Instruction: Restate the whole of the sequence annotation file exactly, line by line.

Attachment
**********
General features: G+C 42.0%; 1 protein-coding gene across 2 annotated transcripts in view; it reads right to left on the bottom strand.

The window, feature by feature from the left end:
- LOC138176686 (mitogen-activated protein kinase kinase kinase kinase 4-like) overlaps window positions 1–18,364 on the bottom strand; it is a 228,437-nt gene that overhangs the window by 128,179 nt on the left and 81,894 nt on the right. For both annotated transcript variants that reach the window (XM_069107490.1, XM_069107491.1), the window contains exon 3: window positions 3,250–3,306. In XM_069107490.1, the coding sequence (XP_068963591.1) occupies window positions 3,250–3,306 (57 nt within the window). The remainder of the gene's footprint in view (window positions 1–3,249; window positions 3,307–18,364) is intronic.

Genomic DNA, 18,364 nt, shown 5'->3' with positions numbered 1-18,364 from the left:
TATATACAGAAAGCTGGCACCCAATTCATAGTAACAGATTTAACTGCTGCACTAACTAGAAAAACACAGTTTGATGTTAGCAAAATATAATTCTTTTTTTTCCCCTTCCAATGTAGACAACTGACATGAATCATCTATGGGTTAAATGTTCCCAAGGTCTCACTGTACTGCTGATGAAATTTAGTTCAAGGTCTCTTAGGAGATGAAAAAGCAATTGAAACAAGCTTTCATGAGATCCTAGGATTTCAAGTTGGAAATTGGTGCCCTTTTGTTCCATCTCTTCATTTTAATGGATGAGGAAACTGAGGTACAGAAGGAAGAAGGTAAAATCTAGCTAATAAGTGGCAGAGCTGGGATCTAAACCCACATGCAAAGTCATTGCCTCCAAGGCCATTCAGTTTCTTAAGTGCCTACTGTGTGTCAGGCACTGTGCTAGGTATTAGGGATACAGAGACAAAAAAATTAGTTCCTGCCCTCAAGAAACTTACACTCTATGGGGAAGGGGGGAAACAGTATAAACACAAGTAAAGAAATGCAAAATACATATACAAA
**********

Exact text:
General features: G+C 42.0%; 1 protein-coding gene across 2 annotated transcripts in view; it reads right to left on the bottom strand.

The window, feature by feature from the left end:
- LOC138176686 (mitogen-activated protein kinase kinase kinase kinase 4-like) overlaps window positions 1–18,364 on the bottom strand; it is a 228,437-nt gene that overhangs the window by 128,179 nt on the left and 81,894 nt on the right. For both annotated transcript variants that reach the window (XM_069107490.1, XM_069107491.1), the window contains exon 3: window positions 3,250–3,306. In XM_069107490.1, the coding sequence (XP_068963591.1) occupies window positions 3,250–3,306 (57 nt within the window). The remainder of the gene's footprint in view (window positions 1–3,249; window positions 3,307–18,364) is intronic.

Genomic DNA, 18,364 nt, shown 5'->3' with positions numbered 1-18,364 from the left:
TATATACAGAAAGCTGGCACCCAATTCATAGTAACAGATTTAACTGCTGCACTAACTAGAAAAACACAGTTTGATGTTAGCAAAATATAATTCTTTTTTTTCCCCTTCCAATGTAGACAACTGACATGAATCATCTATGGGTTAAATGTTCCCAAGGTCTCACTGTACTGCTGATGAAATTTAGTTCAAGGTCTCTTAGGAGATGAAAAAGCAATTGAAACAAGCTTTCATGAGATCCTAGGATTTCAAGTTGGAAATTGGTGCCCTTTTGTTCCATCTCTTCATTTTAATGGATGAGGAAACTGAGGTACAGAAGGAAGAAGGTAAAATCTAGCTAATAAGTGGCAGAGCTGGGATCTAAACCCACATGCAAAGTCATTGCCTCCAAGGCCATTCAGTTTCTTAAGTGCCTACTGTGTGTCAGGCACTGTGCTAGGTATTAGGGATACAGAGACAAAAAAATTAGTTCCTGCCCTCAAGAAACTTACACTCTATGGGGAAGGGGGGAAACAGTATAAACACAAGTAAAGAAATGCAAAATACATATACAAA